Minn. ó Whatís standing between you and your dream
kitchen? Often, itís a wall ó a relic from the days
when a separate dining room was a must-have in every
formal meals have gone the way of the rotary phone in
most households, and a room just for dining seems like a
waste of precious space.
formal dining room was popular for a while," said
Cassie Frick, an Edina Realty agent. But most of her
clients view them as so last-century. "Everybody
wants the open concept. The vast majority donít want a
formal dining room anymore."
included. She and her husband recently remodeled their
1970s home in Minnetonka, extending the kitchen by
eliminating an adjacent dining room.
us, with two kids, a formal dining room does not make
sense," she said. "It was a big room but we
never went there, and it was totally cut off."
than one-third of kitchen renovation projects now
involve increasing the roomís size, according to the
2017 Houzz Kitchen Trends Study. Open floor plans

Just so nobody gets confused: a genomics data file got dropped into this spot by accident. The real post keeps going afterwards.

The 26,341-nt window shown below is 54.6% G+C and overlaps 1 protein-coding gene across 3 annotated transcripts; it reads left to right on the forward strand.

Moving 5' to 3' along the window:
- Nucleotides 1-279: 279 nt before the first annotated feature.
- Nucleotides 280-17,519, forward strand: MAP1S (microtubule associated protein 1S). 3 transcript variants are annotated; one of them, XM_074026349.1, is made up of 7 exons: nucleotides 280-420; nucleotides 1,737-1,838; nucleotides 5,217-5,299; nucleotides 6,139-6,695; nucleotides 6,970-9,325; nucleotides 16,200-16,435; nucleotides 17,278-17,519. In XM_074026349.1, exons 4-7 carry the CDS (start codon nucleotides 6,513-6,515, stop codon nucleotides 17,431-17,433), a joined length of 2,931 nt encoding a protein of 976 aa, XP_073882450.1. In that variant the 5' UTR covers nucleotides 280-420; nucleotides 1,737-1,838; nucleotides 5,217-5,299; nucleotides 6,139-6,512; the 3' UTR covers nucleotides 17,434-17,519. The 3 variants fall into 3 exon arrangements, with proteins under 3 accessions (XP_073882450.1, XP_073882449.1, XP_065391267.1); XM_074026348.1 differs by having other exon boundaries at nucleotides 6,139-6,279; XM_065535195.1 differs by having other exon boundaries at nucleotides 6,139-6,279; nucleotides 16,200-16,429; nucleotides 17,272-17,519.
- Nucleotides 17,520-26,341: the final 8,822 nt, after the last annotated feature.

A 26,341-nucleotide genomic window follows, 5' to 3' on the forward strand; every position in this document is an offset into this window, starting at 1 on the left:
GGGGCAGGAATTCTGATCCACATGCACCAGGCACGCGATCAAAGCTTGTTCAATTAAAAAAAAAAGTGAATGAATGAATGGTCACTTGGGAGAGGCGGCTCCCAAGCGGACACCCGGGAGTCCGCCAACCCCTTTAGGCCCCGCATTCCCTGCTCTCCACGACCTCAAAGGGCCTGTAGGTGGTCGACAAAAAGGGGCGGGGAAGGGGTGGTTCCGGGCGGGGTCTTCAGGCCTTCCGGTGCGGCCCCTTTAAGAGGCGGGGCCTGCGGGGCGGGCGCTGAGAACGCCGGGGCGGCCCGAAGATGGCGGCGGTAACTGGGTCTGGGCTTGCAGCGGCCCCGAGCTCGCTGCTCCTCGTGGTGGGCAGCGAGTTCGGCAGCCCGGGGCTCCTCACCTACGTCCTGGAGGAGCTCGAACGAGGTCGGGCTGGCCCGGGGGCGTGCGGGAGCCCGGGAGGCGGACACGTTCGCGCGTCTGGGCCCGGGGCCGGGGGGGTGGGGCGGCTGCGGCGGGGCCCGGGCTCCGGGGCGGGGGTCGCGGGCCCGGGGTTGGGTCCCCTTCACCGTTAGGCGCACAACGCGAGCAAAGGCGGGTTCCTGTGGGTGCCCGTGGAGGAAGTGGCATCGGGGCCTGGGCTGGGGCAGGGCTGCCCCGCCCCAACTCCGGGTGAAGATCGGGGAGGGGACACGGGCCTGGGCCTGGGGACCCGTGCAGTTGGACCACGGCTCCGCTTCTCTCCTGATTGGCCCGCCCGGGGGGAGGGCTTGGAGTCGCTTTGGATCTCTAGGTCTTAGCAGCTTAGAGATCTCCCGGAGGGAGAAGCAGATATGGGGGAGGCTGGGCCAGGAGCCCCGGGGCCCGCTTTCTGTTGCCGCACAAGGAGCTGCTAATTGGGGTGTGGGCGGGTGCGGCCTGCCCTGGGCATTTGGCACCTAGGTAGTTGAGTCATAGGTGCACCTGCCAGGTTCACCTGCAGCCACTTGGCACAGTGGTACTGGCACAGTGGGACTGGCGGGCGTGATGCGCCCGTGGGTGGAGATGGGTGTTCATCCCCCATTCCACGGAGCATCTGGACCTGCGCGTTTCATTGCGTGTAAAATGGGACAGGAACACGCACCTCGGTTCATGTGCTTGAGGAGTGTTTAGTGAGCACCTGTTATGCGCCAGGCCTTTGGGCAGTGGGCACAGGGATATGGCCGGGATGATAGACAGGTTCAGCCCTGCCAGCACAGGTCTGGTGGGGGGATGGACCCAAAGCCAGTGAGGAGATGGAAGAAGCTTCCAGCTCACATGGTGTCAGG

continue to rise, with 51 percent of new kitchens more
open to other rooms of the house than they were before
the kitchens we do, we end up taking out a wall or
partial wall," said Craig Weber, architect and
owner of Bridgewater Construction. "It makes for a
much more dramatic kitchen. Most people entertain in the
kitchen ó whether they want to or not."
the unwanted wall is load-bearing, so itís important
to consult with a professional, noted Max Windmiller, an
architectural designer with Windmiller Design Studio. He
advised Frick during her project and also brought in a
knew what she wanted, but she wanted to make sure it
would be possible," said Windmiller. "You have
to figure out how to transfer that load. Itís a
from the 1950s and í60s are good candidates for wall
removal, said Weber. "The floor plans are pretty
removal can be more complicated in a split-level or
older two-story home, but just about anything is
possible. "Weíve taken walls out of [homes from]
pretty much any era," Weber said.
results are worth it, said Steve Ribnick, who recently
hired Weber to remodel his familyís 1978 two-story in
and his wife considered a cosmetic face-lift for their
kitchen, but ultimately chose to remove the wall between
the living room and family room to create an open floor
plan with a casual dining area. Their formal dining room
is now a music room/playroom.
decision we made," Ribnick said of losing the wall.
"We use all of our house now."